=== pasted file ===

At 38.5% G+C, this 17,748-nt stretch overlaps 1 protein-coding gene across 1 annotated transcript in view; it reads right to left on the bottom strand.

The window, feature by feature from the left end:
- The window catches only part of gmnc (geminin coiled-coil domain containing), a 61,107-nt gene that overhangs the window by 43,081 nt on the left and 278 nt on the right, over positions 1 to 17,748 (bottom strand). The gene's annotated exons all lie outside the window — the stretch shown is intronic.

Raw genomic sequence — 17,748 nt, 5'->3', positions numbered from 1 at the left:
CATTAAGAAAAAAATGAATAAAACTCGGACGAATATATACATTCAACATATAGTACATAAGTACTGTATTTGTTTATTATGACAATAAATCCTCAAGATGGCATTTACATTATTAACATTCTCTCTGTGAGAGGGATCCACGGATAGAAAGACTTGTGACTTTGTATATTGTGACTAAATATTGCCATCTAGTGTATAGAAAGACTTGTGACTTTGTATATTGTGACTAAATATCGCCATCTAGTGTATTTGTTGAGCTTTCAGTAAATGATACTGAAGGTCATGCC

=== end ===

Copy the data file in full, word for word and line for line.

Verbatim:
At 38.5% G+C, this 17,748-nt stretch overlaps 1 protein-coding gene across 1 annotated transcript in view; it reads right to left on the bottom strand.

The window, feature by feature from the left end:
- The window catches only part of gmnc (geminin coiled-coil domain containing), a 61,107-nt gene that overhangs the window by 43,081 nt on the left and 278 nt on the right, over positions 1 to 17,748 (bottom strand). The gene's annotated exons all lie outside the window — the stretch shown is intronic.

Raw genomic sequence — 17,748 nt, 5'->3', positions numbered from 1 at the left:
CATTAAGAAAAAAATGAATAAAACTCGGACGAATATATACATTCAACATATAGTACATAAGTACTGTATTTGTTTATTATGACAATAAATCCTCAAGATGGCATTTACATTATTAACATTCTCTCTGTGAGAGGGATCCACGGATAGAAAGACTTGTGACTTTGTATATTGTGACTAAATATTGCCATCTAGTGTATAGAAAGACTTGTGACTTTGTATATTGTGACTAAATATCGCCATCTAGTGTATTTGTTGAGCTTTCAGTAAATGATACTGAAGGTCATGCC